She was too good for him. Everybody knew it.
“She deserves a hell of a lot better than a sinner like you, boy…”
“We really should go back inside, Jimmy. We don’t want to worry your mom.”
Kylie moved to stand, but Jimmy held her tighter, willing her to stay beside him.
“On the morning of my eighth birthday, my dad took me to the hardware store.”
He could feel her breath catch when he started to speak. He had barely said more than two words at a time since his father died. Everyone else done so much talking it was as though they had robbed him of his own memories, stealing the words he needed to thread together the story of his life. But they didn’t know this chapter. Not how he had lived it.
“I was big into skateboarding back then, and I’d been begging him all summer to build me a halfpipe in the backyard, but he’d never had the time. He was always gone, working late, off at the bar, or he was out doing favors for his friends…”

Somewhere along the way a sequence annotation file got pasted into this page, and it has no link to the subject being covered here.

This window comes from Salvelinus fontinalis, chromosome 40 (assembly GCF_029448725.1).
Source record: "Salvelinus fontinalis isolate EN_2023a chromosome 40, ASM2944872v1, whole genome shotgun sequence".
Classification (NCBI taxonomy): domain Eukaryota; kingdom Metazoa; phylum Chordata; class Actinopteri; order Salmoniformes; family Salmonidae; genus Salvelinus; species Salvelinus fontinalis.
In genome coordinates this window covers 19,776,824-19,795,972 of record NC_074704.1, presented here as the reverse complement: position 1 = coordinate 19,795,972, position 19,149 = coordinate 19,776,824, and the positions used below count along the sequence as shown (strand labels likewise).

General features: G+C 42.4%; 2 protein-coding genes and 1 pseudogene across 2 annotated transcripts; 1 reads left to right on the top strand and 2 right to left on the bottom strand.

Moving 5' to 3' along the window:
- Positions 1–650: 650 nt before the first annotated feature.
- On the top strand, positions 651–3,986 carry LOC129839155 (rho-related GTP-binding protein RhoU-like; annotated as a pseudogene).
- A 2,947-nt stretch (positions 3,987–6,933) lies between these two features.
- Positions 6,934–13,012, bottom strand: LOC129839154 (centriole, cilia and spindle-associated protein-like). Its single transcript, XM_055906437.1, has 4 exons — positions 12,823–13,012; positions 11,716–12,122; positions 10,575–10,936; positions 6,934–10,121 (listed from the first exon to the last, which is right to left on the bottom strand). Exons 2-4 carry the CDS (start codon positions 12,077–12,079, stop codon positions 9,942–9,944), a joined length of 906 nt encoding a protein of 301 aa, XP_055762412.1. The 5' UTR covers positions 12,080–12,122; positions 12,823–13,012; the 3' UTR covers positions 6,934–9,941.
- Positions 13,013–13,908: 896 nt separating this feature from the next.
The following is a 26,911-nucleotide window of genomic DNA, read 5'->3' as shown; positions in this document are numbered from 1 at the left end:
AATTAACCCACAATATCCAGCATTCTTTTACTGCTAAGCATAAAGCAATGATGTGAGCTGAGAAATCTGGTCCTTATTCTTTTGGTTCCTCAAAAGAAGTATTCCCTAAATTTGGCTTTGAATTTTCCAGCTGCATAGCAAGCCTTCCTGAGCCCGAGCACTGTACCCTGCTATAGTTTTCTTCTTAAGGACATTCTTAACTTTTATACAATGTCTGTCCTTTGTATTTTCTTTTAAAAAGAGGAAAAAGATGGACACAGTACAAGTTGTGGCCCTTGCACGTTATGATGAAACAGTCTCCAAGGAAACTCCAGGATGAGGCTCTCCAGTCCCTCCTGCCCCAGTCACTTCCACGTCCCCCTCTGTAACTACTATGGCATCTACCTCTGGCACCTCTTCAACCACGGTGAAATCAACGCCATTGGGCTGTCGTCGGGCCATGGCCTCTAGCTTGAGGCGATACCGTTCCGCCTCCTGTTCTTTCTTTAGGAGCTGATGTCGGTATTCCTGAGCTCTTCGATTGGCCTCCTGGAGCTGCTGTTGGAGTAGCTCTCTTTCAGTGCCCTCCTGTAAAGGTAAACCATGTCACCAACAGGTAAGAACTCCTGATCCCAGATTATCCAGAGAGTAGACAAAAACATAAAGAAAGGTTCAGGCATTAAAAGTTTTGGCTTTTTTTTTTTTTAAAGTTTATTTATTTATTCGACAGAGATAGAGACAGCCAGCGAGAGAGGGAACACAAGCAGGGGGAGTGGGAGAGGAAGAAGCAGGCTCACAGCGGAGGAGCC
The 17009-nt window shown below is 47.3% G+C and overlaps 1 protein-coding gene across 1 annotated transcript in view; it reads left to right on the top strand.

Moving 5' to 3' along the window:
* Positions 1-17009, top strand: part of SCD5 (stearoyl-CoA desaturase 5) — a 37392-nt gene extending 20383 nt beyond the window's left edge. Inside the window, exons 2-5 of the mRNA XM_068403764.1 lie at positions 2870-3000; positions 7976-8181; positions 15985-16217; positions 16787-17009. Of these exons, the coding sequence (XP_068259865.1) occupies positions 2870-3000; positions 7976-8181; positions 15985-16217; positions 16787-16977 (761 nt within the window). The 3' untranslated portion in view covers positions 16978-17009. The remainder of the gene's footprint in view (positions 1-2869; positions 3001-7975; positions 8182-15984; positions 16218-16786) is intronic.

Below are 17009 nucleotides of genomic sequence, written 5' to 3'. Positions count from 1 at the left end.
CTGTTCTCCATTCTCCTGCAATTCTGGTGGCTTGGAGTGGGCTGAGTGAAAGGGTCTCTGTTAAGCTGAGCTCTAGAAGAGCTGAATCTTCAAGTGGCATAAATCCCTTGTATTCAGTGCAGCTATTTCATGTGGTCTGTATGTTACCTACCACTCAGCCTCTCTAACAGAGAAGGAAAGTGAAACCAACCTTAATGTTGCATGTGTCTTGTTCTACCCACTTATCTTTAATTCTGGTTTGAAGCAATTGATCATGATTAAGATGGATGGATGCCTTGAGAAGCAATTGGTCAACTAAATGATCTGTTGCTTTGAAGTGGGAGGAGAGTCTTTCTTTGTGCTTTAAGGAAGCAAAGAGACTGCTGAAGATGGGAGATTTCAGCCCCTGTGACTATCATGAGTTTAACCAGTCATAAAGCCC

She remained silent, the way she studied him intense.
“It was the twenty-sixth of November, snow all over the damn place, a totally worthless day for boarding, but he had some downtime, so we went. We got the plywood and the nails, some two-by-fours… The cart was loaded full and it was heavy. I remember having to push like hell to get it through the slush in the parking lot.”
Almost twenty years had passed since that birthday morning, but he could still feel the butterflies of anticipation dancing in his stomach, the vibration in the cart from the jittery front wheel.